Key lime pie is easy to make with very few ingredients, and we have the temperature tips you need to be sure the flavors are on point, the crust is crisp, and the filling will hold a clean slice rather than flooding out when serving. Keep an instant-read digital thermometer like a ThermoPop handy for this sweet project.
Common Problems: Many key lime pie recipes require no baking whatsoever; but we have found that for the best results, some heat really needs to be applied. Common problems with key lime pie are when you go to serve a slice and 1) the crust crumbles apart, and 2) the filling doesn’t hold together, rather it jiggles and oozes out like cooling magma.
The crust needs to spend some time in the oven to firm up so it holds together when the pie is sliced. This is the same concept as blind-baking with traditional pie crusts; but so much easier. Check out our post on holiday pies to learn more about pie crust and custard pies. Graham cracker crusts are nearly foolproof.
Protein Denaturation: Key lime pie filling ingredients couldn’t be simpler: sweetened condensed milk, lime juice, and egg yolks. How could we possibly serve a finished pie containing eggs without cooking it? The acid in the lime juice denatures the egg proteins in the same way heat does. This is exactly what happens when lemon or lime juice is added to seafood in making ceviche. It’s a sort of “chemical cooking”. Even with the protein coagulation firming up the filling with the addition of lime juice, a key lime pie often still doesn’t hold up when sliced. A quick bake at 325°F (163°C) completely remedies that problem. The proteins will set up just enough to give you clean edges with every slice.
“Introducing an acid to egg proteins neutralizes some of their negative electrical charges. Consequently, when the proteins are heated and unwind they do so at a lower temperature. The altered electrical charges on the proteins cause them to form a weak, soft gel…thus, the strong(er) acid in lemon juice (lime juice in our case), while encouraging an egg to cook and form a solid, keeps the solid moist and creamy.”-Cook’s Illustrated, The Science of Good Cooking. Baking the pie causes the egg protein to set up firmly enough to hold its shape when sliced, and the high acid not only jump starts the protein denaturation, but keeps the texture of the filling rich and creamy.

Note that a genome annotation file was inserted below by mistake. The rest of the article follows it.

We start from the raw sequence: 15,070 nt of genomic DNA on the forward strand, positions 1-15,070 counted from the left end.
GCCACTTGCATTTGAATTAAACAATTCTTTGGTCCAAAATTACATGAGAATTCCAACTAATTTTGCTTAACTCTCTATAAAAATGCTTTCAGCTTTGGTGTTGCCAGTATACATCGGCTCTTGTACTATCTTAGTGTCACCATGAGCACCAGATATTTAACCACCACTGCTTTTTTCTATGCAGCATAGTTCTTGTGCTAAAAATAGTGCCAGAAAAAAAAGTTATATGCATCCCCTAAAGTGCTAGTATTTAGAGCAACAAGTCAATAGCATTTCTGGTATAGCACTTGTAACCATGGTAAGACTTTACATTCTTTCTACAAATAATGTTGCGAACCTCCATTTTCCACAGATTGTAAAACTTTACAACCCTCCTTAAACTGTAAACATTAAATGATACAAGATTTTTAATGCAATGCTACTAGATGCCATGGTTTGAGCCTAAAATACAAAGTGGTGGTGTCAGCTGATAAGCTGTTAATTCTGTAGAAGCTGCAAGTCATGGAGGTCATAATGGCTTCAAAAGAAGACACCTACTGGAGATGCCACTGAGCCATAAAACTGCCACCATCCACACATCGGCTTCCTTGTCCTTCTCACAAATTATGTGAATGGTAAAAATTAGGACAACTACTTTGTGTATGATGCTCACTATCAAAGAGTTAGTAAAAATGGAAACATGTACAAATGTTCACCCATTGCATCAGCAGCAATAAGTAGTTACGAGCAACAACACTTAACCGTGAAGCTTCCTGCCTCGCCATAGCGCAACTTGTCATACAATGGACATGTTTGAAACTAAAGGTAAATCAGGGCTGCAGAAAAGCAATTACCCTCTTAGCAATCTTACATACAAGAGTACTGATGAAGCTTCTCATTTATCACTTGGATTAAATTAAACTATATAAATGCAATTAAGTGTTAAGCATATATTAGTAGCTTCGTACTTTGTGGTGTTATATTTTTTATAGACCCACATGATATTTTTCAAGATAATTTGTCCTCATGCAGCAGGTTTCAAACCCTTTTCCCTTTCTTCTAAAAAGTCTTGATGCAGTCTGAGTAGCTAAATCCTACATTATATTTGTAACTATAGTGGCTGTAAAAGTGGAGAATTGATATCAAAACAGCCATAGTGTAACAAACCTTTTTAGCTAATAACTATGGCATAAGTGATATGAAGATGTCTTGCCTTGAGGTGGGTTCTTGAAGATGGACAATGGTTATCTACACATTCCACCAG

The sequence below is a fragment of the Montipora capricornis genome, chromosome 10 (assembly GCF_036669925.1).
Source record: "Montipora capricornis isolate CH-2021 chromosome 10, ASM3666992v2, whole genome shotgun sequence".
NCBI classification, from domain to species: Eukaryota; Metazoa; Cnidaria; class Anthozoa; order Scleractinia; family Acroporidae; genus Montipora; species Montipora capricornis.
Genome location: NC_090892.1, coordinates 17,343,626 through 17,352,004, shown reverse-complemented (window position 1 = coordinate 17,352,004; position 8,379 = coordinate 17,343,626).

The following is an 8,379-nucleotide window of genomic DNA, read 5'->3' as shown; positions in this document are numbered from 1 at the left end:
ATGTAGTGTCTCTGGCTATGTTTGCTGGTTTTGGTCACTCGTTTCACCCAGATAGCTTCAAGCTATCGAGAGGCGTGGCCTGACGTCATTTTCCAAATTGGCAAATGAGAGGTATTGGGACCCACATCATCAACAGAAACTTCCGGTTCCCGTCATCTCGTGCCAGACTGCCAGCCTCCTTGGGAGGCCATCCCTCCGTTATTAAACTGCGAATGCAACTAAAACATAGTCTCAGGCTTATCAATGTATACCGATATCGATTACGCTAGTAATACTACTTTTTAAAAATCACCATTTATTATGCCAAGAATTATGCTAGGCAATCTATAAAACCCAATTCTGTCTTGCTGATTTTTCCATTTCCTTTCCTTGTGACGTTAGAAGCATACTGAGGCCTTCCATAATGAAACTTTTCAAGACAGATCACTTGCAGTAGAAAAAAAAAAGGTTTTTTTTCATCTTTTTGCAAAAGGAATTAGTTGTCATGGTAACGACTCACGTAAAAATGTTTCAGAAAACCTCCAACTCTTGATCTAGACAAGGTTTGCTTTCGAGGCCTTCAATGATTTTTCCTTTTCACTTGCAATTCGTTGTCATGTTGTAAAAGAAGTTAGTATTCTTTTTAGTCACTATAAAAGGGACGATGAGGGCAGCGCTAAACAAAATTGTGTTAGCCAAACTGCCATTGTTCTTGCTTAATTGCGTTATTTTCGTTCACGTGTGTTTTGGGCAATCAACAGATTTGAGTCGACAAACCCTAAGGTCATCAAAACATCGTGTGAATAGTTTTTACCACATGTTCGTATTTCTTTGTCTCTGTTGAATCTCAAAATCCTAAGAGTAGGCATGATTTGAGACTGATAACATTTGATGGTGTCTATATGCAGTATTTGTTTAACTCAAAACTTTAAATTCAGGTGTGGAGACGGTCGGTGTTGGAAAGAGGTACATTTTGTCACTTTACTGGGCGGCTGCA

The components are, well…easy as pie: a graham cracker crumb crust, tangy custard filling, and plenty of lightly-sweetened whipped cream to balance the strong flavor of the filling. We followed King Arthur Flour’s recipe for Classic Key Lime Pie. Here are our tips for success from bottom to top:
The Kitchen Project:
- 1-1/2 cups graham cracker crumbs
- 1/4 cup powdered sugar
- 1/8 tsp. salt
- 1/3 cup melted butter
- Grated zest of 1 medium lime (optional)
- 14 oz can sweetened condensed milk
- 3 large egg yolks
- 2/3 cup freshly squeezed key lime juice (if you can’t get key limes or their juice, you can make the pie, but it won’t be quite the same)
- Sweetened whipped cream, as desired (we used 16 oz [454 g] heavy cream)
• Preheat oven to 325°F (163°C)
Crust: Melt the butter and cool to 80-90°F (27-32°C)—any time a recipe calls for melted butter, this is the temperature range it should be in (ours had cooled slightly by the time we snapped our photo). Pulse graham crackers in a food processor until it resembles a coarse flour, and place in a medium-sized bowl. Add the powdered sugar and salt, whisk to combine. Add the melted, cooled butter and mix until thoroughly combined. Press the crumb mixture into a 9 in (23 cm) pie pan evenly on the bottom and up the sides of the pan. You can use the base of a dry measuring cup or a spoon to make the process easier. Bake in a 325°F (163°C) oven for about 15 minutes. The crust will be fragrant and slightly darker in color. Set the crust aside to cool, and prepare the filling.
Filling: In a medium mixing bowl, whisk together the sweetened condensed milk, egg yolks, and lime juice until it thickens—about 3-4 minutes of whisking. Pour the thickened filling into your cooled pie shell and bake at 325°F (163°C) until the internal temperature reaches 145°F (63°C)—about 20-25 minutes. An instant-read digital thermometer like a ThermoPop is a great thermometer for spot-checking the internal temperature. Cool the pie to room temperature, then refrigerate for 3 hours, garnish with whipped cream, and serve.
This pie is simple enough to prepare from start to finish in one day so you can serve it after dinner. Applying just enough heat at the right time is really all it takes to pull the recipe off without a hitch. Happy baking, and have a slice of pie!